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constantly record and analyze microphone input

Is it possible to analyze microphone input data while it is being recorded? My program needs to measure the input voltage and the program needs to procede when the voltage is equal to 5V.
Thank  you.
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Absolutely, go and search through the examples using the keyword SOUND
 (I am sort of assuming that you are using a sound card here) all the principles apply though even if its an analogue input on a DAQ card.
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I think I found a sound example that analyzes the sound while it is acquired ("Sound Card AutoPower Spectrum"). What units is the sound data acquired in and how can I change it just to simple volts?
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and yes, i am trying to use the sound card to get the data
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The sound card can be a bit problematic in this sense especially if you change the input gain for the mic and watch out for any bass boost function being on used as this will affect the scale as well.

As for the scaling on a standard sound card, there is none as such (see article 3 below). The input is represented as ±32767 on a standard 16 bit card and obviously larger for the newer 24bit cards.

The easiest option would be to generate a signal, measure it and then play into the mic input. I would suggest that the mic input (or possibly better the line input) would be in the order of a couple of hundred milli volts so if youre sure that you have a five volt signal then you will need to scale the input with a resistor (say a 5K ohm variable resistor set up as a potential divider).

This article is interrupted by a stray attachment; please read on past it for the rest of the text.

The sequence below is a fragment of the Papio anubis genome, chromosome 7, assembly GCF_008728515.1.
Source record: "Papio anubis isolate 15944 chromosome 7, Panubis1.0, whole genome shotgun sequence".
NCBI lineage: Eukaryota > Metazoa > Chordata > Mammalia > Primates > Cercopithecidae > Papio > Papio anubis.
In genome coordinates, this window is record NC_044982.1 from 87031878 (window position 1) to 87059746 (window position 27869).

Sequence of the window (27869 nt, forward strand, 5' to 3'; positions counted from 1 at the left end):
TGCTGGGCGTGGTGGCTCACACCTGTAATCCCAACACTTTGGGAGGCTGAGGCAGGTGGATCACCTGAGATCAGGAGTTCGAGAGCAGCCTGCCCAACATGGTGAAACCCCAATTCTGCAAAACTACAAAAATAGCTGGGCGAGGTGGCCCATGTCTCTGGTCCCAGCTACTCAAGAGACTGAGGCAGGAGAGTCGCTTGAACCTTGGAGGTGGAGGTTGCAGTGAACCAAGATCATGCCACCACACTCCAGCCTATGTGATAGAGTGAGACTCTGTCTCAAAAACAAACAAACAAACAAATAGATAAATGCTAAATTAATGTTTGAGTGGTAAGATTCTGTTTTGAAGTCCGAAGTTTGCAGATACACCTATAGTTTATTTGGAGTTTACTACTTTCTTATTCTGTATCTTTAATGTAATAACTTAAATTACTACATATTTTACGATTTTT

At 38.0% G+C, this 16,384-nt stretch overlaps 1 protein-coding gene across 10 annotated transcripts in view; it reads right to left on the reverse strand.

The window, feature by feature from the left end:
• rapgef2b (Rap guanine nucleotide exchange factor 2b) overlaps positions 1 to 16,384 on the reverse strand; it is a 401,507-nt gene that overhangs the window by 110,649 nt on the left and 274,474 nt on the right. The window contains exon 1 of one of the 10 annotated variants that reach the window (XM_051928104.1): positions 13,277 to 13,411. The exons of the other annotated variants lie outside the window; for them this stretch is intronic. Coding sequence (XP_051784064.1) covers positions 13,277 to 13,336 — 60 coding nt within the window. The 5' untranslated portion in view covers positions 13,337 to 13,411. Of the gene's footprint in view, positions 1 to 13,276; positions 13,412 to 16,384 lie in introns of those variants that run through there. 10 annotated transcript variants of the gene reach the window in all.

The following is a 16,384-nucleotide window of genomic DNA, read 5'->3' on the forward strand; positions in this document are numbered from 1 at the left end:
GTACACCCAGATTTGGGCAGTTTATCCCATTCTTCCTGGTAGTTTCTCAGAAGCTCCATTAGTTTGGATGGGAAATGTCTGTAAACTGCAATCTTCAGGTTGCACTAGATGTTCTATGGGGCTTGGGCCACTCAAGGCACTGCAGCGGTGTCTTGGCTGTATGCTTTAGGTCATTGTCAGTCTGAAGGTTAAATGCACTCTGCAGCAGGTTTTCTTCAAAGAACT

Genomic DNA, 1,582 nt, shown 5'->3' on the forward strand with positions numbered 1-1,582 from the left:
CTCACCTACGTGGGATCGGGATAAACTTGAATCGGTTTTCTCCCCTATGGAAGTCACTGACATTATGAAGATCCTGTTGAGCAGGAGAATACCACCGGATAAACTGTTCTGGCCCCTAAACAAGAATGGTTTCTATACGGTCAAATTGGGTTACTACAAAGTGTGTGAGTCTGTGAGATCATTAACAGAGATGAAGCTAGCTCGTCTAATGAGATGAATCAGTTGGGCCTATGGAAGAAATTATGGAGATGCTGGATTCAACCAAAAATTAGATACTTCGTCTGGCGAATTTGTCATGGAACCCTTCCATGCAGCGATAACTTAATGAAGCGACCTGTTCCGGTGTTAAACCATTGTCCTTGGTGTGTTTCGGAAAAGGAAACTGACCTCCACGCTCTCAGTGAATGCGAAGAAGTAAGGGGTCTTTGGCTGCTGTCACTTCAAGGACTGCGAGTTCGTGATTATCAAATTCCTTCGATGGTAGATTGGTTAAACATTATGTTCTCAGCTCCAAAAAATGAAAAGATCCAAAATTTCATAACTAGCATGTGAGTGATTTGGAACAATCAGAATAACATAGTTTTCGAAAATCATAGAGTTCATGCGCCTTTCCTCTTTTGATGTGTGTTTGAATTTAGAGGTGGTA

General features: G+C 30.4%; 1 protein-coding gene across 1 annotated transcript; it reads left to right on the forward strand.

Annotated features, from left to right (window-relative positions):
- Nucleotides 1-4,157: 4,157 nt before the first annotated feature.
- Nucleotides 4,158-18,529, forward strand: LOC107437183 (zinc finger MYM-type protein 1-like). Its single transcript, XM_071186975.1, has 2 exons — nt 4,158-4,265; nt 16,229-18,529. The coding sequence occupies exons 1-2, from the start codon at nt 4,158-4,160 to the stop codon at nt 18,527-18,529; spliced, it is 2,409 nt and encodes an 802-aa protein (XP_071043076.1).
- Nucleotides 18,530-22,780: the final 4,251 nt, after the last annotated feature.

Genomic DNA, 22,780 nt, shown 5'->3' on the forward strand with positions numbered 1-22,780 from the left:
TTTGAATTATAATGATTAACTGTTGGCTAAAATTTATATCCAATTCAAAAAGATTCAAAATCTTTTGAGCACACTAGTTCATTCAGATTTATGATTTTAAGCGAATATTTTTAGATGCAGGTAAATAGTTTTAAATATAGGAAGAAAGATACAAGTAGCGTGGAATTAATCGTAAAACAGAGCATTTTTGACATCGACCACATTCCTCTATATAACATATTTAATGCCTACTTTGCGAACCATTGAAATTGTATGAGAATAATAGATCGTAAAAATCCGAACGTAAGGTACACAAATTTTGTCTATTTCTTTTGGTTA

You may find that the following articles will help not only with the principles but with the practice as well: -
http://www.virtins.com/Virtins_Sound_Card_Oscilloscope_Probe_Manual.pdf
http://www.techmind.org/audio/

This link is quite good as well:-
http://www.audioprecision.com/index.php?page=support&id=1100001014

If its a mac the following may apply (I don;t use them a great deal, sorry): -
http://www.channld.com/distspec.html
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chip007,

I don't believe that there's any way to convert what's being read from the soundcard into a voltage directly.  The soundcard doesn't really care what the absolute voltage of a signal is, just the relative changes in voltage.  A better way to do what you're trying to do would be to watch the output of the sound card and see what level it gets to when you want your program to procede.  Then you can just watch for this level.  Also, in all of the microphones that I've dealt with I've never heard of one that could get up to 5V amplitude.  Usually microphones generate a very small voltage.  5V might be a little high of a threshold to look for.

Hope this helps,
Justin D.
Applications Engineer
National Instruments

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